Facebook Inc., together with its partners, is now scaling back on the Libra project which was marketed as futuristic global money. After being met with criticism and regulatory woes, the Libra cryptocurrency project has been restructured to help break through the hurdles encountered after its initial public announcement.
In a new less ambitious design, Facebook’s Libra will create multiple “stable” coins which will be backed by multiple individual fiat currencies – somewhat resembling PayPal’s mode of operation. The new white paper published on Thursday says that the Libra currency will comprise “a digital composite of some of the single-currency stablecoins.”
With such a plan, the company seems less ambitious and sort of just wants things to work, after encountering various hurdles and regulatory scrutiny in several countries which barred the project from taking off. Libra has lost several high-profile members who have since left the association, including PayPal, MasterCard, and Visa in the wake of scrutiny.
“The feedback is not at all in vain, including the criticism,” said Dante Disparte, the vice chairman and head of public policy at the Libra Association.
“What we are trying to demonstrate is that it is now being incorporated in the project,” he added.
By creating a digital version of a country’s fiat currency, this may appease more to regulators than its Bitcoin-like ambitions which spelled fears that the company wants to seize some power from central banks.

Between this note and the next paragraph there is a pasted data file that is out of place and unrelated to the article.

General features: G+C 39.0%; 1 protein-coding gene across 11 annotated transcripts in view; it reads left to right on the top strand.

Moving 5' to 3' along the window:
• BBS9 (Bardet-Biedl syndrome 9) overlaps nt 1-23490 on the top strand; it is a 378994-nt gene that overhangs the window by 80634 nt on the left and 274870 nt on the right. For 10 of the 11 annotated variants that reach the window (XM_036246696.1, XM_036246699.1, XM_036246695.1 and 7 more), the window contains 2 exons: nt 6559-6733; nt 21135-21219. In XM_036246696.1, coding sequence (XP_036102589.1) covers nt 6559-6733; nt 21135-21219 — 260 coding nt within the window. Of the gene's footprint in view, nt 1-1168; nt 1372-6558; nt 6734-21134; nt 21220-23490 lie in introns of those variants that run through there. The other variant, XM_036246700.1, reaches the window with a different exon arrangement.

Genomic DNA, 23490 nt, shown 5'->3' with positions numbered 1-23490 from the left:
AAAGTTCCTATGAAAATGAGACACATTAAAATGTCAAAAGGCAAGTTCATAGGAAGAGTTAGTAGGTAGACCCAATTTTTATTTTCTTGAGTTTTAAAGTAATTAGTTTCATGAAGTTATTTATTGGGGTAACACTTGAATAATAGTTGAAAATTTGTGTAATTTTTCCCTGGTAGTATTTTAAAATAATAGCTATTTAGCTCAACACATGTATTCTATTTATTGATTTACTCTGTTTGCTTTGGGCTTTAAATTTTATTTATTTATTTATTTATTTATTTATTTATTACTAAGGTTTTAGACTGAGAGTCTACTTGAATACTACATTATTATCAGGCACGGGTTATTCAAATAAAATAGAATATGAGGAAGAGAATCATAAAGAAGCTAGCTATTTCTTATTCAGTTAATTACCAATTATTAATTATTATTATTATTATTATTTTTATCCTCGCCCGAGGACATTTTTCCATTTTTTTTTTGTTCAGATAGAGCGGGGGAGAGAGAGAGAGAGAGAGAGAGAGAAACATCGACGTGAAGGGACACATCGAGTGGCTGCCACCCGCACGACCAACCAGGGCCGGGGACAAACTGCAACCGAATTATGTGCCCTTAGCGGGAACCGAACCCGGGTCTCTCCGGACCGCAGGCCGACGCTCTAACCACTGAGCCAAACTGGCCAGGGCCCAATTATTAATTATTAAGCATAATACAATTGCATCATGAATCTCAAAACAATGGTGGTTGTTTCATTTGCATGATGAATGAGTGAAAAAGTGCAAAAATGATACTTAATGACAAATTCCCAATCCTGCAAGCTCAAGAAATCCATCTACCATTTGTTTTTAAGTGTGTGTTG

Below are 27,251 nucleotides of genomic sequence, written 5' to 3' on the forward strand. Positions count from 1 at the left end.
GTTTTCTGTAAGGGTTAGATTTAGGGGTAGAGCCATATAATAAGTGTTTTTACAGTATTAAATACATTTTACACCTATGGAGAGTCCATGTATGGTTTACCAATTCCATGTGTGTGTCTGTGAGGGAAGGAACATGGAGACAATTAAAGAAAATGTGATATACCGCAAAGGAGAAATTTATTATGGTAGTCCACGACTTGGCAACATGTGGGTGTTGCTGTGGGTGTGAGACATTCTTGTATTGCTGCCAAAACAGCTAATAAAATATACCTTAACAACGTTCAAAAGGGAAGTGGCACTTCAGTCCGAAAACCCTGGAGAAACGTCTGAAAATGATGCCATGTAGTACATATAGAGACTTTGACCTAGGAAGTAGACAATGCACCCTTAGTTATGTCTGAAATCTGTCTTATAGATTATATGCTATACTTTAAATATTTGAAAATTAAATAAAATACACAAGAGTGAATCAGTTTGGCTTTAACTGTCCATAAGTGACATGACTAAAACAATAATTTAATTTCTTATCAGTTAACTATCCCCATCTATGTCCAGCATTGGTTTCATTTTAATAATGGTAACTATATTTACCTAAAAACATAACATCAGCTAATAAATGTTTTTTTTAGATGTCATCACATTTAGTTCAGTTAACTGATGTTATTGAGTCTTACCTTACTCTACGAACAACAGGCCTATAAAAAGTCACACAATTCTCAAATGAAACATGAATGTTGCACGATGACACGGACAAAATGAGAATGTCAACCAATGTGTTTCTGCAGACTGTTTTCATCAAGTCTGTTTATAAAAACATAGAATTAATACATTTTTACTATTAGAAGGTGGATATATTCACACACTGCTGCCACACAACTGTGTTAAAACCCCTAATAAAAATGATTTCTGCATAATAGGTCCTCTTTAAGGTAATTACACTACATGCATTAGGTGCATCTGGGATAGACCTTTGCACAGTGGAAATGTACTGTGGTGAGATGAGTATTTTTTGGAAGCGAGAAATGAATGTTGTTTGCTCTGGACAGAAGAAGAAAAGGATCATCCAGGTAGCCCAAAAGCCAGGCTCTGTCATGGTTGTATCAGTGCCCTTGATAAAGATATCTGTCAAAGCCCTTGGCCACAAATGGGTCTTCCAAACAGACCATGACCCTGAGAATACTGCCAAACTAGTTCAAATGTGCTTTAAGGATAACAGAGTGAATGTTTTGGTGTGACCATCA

Multicurrency Libra would prove beneficial for sending money across borders, whereas single stable coins could be used locally for payments and purchases, says Christian Catalini, head economist for Facebook’s Calibra division.
The Libra Association has already kickstarted negotiations with the Swiss Financial Markets Supervisory Authority seeking approvals for a payment license. Afterward, the company will also seek approvals in the US as a “money services business.”
“I suspect this round will be better received, but that depends on how the story is told, and the accuracy with which it is told,” Mr. Disparte said.
Libra has also ditched its previous open-source architecture plans for Libra blockchain. Their system will now be closed with only members having the ability to build infrastructure, including wallets and coins.
The association currently has 22 members after eCommerce giant, Shopify, and Tagomi, a financial firm, joined. Libra plans to put their house in order in the coming months and officially launch later in 2020.